A regents group portrait, regentenstuk or regentessenstuk in Dutch, literally "regents' piece", is a group portrait of the board of trustees, called regents or regentesses, of a charitable organization or guild. This type of group portrait was popular in Dutch Golden Age painting during the 17th century, and in the 18th century. They were intended to be hung in the regentenkamer, the regents' meeting room, or another prominent location in the institution.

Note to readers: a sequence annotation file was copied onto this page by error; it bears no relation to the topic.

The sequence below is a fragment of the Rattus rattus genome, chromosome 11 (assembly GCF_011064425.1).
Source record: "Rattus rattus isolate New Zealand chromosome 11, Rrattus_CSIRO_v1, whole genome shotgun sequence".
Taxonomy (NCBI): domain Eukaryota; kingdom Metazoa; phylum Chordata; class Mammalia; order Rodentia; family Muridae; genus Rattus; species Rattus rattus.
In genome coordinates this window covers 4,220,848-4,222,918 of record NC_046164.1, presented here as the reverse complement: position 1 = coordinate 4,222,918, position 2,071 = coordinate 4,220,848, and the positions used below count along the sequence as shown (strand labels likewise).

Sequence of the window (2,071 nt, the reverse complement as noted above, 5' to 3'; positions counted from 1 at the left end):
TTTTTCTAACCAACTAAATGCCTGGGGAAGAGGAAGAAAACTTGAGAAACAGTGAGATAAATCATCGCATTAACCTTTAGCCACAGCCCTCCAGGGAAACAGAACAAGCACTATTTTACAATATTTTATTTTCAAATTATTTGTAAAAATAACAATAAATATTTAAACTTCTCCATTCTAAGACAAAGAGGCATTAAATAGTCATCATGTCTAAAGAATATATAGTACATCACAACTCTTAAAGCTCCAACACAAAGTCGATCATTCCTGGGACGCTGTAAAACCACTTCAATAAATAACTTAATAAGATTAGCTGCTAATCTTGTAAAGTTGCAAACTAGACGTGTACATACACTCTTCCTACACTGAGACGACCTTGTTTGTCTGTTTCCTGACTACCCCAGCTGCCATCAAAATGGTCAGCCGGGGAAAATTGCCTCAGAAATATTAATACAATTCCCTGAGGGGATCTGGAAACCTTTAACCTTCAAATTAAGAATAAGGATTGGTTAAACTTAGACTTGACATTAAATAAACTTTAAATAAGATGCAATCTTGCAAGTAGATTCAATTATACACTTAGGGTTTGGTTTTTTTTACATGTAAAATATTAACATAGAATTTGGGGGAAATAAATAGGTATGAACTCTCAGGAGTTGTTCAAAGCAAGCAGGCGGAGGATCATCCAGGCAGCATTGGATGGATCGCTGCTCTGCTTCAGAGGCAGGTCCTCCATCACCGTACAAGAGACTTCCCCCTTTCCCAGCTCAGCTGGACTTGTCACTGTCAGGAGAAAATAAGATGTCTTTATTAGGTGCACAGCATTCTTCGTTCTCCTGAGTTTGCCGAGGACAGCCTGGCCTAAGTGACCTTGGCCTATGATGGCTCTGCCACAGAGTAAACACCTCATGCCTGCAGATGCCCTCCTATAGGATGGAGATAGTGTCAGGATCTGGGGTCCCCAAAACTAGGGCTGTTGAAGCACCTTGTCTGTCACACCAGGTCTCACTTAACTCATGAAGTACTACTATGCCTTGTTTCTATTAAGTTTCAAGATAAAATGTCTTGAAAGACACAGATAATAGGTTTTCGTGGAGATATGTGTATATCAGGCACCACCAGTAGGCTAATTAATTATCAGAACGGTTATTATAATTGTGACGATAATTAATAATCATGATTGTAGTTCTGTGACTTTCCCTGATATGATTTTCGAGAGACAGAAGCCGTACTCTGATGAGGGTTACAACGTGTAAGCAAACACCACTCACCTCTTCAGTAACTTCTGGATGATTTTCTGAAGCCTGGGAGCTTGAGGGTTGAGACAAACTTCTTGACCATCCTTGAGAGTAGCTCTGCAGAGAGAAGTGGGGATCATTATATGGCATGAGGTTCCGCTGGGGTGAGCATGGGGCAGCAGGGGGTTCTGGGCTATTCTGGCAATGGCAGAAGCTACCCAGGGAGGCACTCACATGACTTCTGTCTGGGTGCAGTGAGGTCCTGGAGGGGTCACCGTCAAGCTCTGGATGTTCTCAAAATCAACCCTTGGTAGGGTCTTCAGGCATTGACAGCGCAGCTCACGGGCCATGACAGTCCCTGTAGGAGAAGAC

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  • Een regentenstuk of regentessenstuk was een type schilderij in Nederland in de 17e en 18e eeuw waarop de regenten (bestuurders) van een liefdadigheidsinstelling of gilde zijn afgebeeld. Dit type groepsportret hing doorgaans in de regentenkamer, de bestuurskamer waar de regenten bijeen kwamen om te vergaderen. De regenten of voorlieden van liefdadigheidsinstelling (zoals een weeshuis, armenhuis, gasthuis of hofje) of gilde behoorden tot de meest voorname burgers van de stad. Het was een prestigieuze erebaan. Ze lieten zich daarom graag afbeelden in deze rol. Voor de regentenstukken werden de meest gewilde schilders van die tijd gevraagd, zoals Rembrandt van Rijn (De Staalmeesters), Frans Hals, Ferdinand Bol en Bartholomeus van der Helst. De schilders konden goed verdienen aan de opdrachten, aangezien de regenten maar enkele jaren dienden en dus regelmatig werden afgewisseld door nieuwe regenten die zich graag lieten vereeuwigen. Soms werden op de achtergrond ook anderen op het schilderij afgebeeld, zoals de binnenvader of -moeder, die de dagelijkse leiding over de liefdadigheidsinstelling had. Bijvoorbeeld schilderde Abraham de Vries in 1633 een regentenstuk voor het Burgerweeshuis in Amsterdam dat niet alleen de regenten toont, maar ook de binnenvader en een weesmeisje. (nl)